Posted by: DrJosephKim
American Telemedicine Association, ATA, ATA 2012, Telehealth, telemedicine
I just returned from the American Telemedicine Association 2012 annual conference in San Jose, CA. The conference was packed with people who were excited to share how they were using telecommunication technologies to deliver care. Some amazing demonstrations were also available within the ATA exhibit hall. And, people were using #ATA2012 to send tweets about the meeting.
As I listened to presentations, I noticed that some people used the term “telemedicine” while others opted for “telehealth“. And though a majority used these interchangeably, there is a difference between “medicine” and “health”, and I wonder if we’ll start hearing discussions around this over the next few years.
Let’s start by looking at the words “medicine” vs. “health.” Some may argue that the term telemedicine is too physician-centric and that telehealth is a broader, better term that encompasses other health care professionals like nurses, dentists, pharmacists, psychologists, etc. After all, physicians are the only ones who go to “medical” school. And, they’re the only ones prescribing “medicine.” The American “Medical” Association represents physicians. So, should we be using “health” to encompass a broader audience, or is it OK to stick with the term “medicine” as in telemedicine? I’m obviously biased, but I see this trend occurring in a number of areas.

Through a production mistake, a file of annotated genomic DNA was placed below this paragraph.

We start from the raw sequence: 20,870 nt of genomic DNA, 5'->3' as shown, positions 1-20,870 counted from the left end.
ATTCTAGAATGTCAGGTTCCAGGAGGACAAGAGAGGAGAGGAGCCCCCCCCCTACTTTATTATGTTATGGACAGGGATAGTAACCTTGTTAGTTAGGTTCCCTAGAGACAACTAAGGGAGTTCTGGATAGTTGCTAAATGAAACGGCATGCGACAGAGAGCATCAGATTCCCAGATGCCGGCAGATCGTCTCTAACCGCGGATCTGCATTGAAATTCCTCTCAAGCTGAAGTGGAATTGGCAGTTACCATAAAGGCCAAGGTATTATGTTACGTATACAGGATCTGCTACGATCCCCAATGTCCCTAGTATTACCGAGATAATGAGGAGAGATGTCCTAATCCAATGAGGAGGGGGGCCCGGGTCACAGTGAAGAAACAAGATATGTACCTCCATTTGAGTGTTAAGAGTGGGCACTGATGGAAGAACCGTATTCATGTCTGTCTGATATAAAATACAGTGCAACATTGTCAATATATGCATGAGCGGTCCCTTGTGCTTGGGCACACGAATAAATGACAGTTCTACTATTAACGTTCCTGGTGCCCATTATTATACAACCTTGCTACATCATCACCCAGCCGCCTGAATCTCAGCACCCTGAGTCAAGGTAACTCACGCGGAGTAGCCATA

To start, we can look at the common acronyms EHR and EMR. Docs still love using the term “EMR.” They have not adopted the phrase EHR, but this is the new “standard” term for the industry if you ask the U.S. government. We’re all creatures of habit, so EMR is still easier for people to say. But, over time, will EHR entirely replace EMR?
Here’s another example: schools that offer degree programs in informatics. Are they offering a degree in “medical” informatics, or “health” informatics? Is there really a difference?
Because of history and tradition, I anticipate that the ATA will always be the American Telemedicine Association. Likewise, AMIA will always be the American Medical Informatics Association (and I doubt we’ll see a new organization called AHIA competing against AMIA).
What’s going to happen in telemedicine? Will the phrase “telehealth” stick, or will it get swept away with everyone using telemedicine? Given that telemedicine is often used to treat patients or to deliver care for an active health condition, the term telemedicine seems more fitting. We also have terms like telesurgery, teleradiology, teledermatology, etc. So, maybe we’ll just get much more specific with our terminology in the future.